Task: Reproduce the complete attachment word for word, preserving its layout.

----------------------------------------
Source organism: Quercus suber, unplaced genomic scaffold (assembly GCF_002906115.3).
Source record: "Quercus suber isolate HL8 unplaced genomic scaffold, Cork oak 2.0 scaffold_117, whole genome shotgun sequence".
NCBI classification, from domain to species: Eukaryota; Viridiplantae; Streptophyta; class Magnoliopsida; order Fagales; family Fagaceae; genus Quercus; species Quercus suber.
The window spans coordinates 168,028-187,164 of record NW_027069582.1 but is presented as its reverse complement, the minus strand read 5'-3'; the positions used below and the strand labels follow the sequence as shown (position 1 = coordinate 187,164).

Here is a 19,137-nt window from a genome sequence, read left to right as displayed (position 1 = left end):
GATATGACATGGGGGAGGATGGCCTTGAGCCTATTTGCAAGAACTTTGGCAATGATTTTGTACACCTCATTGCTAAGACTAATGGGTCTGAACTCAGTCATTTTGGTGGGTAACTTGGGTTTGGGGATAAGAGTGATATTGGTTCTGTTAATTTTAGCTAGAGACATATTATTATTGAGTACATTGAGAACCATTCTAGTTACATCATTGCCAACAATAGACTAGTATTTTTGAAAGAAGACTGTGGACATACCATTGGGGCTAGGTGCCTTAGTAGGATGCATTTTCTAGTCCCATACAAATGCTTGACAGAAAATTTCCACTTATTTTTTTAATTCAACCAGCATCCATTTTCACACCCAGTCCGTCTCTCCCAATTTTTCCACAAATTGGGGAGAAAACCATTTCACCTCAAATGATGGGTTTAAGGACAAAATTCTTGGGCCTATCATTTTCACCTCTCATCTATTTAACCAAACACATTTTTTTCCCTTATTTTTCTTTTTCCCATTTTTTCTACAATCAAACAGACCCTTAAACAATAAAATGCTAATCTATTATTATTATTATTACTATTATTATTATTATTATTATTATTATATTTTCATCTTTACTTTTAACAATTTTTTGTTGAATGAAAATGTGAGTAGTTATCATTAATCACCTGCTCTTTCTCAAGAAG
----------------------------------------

Source organism: Quercus suber, unplaced genomic scaffold (assembly GCF_002906115.3).
Source record: "Quercus suber isolate HL8 unplaced genomic scaffold, Cork oak 2.0 scaffold_117, whole genome shotgun sequence".
NCBI classification, from domain to species: Eukaryota; Viridiplantae; Streptophyta; class Magnoliopsida; order Fagales; family Fagaceae; genus Quercus; species Quercus suber.
The window spans coordinates 168,028-187,164 of record NW_027069582.1 but is presented as its reverse complement, the minus strand read 5'-3'; the positions used below and the strand labels follow the sequence as shown (position 1 = coordinate 187,164).

Here is a 19,137-nt window from a genome sequence, read left to right as displayed (position 1 = left end):
GATATGACATGGGGGAGGATGGCCTTGAGCCTATTTGCAAGAACTTTGGCAATGATTTTGTACACCTCATTGCTAAGACTAATGGGTCTGAACTCAGTCATTTTGGTGGGTAACTTGGGTTTGGGGATAAGAGTGATATTGGTTCTGTTAATTTTAGCTAGAGACATATTATTATTGAGTACATTGAGAACCATTCTAGTTACATCATTGCCAACAATAGACTAGTATTTTTGAAAGAAGACTGTGGACATACCATTGGGGCTAGGTGCCTTAGTAGGATGCATTTTCTAGTCCCATACAAATGCTTGACAGAAAATTTCCACTTATTTTTTTAATTCAACCAGCATCCATTTTCACACCCAGTCCGTCTCTCCCAATTTTTCCACAAATTGGGGAGAAAACCATTTCACCTCAAATGATGGGTTTAAGGACAAAATTCTTGGGCCTATCATTTTCACCTCTCATCTATTTAACCAAACACATTTTTTTCCCTTATTTTTCTTTTTCCCATTTTTTCTACAATCAAACAGACCCTTAAACAATAAAATGCTAATCTATTATTATTATTATTACTATTATTATTATTATTATTATTATTATATTTTCATCTTTACTTTTAACAATTTTTTGTTGAATGAAAATGTGAGTAGTTATCATTAATCACCTGCTCTTTCTCAAGAAG